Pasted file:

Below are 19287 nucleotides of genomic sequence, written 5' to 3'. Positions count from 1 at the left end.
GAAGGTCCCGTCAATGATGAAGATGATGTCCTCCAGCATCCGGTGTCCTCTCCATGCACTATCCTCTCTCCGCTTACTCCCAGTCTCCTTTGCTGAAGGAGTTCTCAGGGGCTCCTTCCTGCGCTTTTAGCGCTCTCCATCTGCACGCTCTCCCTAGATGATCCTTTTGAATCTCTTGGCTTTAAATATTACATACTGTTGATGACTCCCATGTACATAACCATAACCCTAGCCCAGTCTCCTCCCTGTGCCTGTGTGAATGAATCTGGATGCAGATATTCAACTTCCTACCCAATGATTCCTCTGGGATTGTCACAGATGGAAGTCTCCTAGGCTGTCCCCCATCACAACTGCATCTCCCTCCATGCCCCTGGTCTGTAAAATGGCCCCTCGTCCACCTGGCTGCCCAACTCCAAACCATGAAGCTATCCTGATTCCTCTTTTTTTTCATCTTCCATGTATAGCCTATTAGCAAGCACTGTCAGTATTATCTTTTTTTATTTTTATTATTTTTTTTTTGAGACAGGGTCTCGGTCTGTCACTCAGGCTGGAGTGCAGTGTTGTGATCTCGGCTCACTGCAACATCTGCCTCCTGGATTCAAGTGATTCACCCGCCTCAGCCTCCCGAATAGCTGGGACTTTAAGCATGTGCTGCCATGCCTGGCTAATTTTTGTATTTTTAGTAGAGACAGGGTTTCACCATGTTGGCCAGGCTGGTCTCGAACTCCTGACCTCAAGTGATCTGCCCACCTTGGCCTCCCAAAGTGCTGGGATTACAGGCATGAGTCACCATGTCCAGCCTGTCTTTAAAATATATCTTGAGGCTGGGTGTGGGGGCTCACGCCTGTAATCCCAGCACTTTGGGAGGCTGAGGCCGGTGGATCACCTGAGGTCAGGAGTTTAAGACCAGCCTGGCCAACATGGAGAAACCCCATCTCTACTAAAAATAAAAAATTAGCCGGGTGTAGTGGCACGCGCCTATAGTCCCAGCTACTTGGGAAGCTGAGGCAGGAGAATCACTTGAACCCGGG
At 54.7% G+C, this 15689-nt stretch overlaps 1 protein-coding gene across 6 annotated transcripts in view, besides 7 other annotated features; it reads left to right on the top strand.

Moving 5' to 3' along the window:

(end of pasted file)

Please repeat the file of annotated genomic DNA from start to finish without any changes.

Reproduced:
Below are 19287 nucleotides of genomic sequence, written 5' to 3'. Positions count from 1 at the left end.
GAAGGTCCCGTCAATGATGAAGATGATGTCCTCCAGCATCCGGTGTCCTCTCCATGCACTATCCTCTCTCCGCTTACTCCCAGTCTCCTTTGCTGAAGGAGTTCTCAGGGGCTCCTTCCTGCGCTTTTAGCGCTCTCCATCTGCACGCTCTCCCTAGATGATCCTTTTGAATCTCTTGGCTTTAAATATTACATACTGTTGATGACTCCCATGTACATAACCATAACCCTAGCCCAGTCTCCTCCCTGTGCCTGTGTGAATGAATCTGGATGCAGATATTCAACTTCCTACCCAATGATTCCTCTGGGATTGTCACAGATGGAAGTCTCCTAGGCTGTCCCCCATCACAACTGCATCTCCCTCCATGCCCCTGGTCTGTAAAATGGCCCCTCGTCCACCTGGCTGCCCAACTCCAAACCATGAAGCTATCCTGATTCCTCTTTTTTTTCATCTTCCATGTATAGCCTATTAGCAAGCACTGTCAGTATTATCTTTTTTTATTTTTATTATTTTTTTTTTGAGACAGGGTCTCGGTCTGTCACTCAGGCTGGAGTGCAGTGTTGTGATCTCGGCTCACTGCAACATCTGCCTCCTGGATTCAAGTGATTCACCCGCCTCAGCCTCCCGAATAGCTGGGACTTTAAGCATGTGCTGCCATGCCTGGCTAATTTTTGTATTTTTAGTAGAGACAGGGTTTCACCATGTTGGCCAGGCTGGTCTCGAACTCCTGACCTCAAGTGATCTGCCCACCTTGGCCTCCCAAAGTGCTGGGATTACAGGCATGAGTCACCATGTCCAGCCTGTCTTTAAAATATATCTTGAGGCTGGGTGTGGGGGCTCACGCCTGTAATCCCAGCACTTTGGGAGGCTGAGGCCGGTGGATCACCTGAGGTCAGGAGTTTAAGACCAGCCTGGCCAACATGGAGAAACCCCATCTCTACTAAAAATAAAAAATTAGCCGGGTGTAGTGGCACGCGCCTATAGTCCCAGCTACTTGGGAAGCTGAGGCAGGAGAATCACTTGAACCCGGG
At 54.7% G+C, this 15689-nt stretch overlaps 1 protein-coding gene across 6 annotated transcripts in view, besides 7 other annotated features; it reads left to right on the top strand.

Moving 5' to 3' along the window: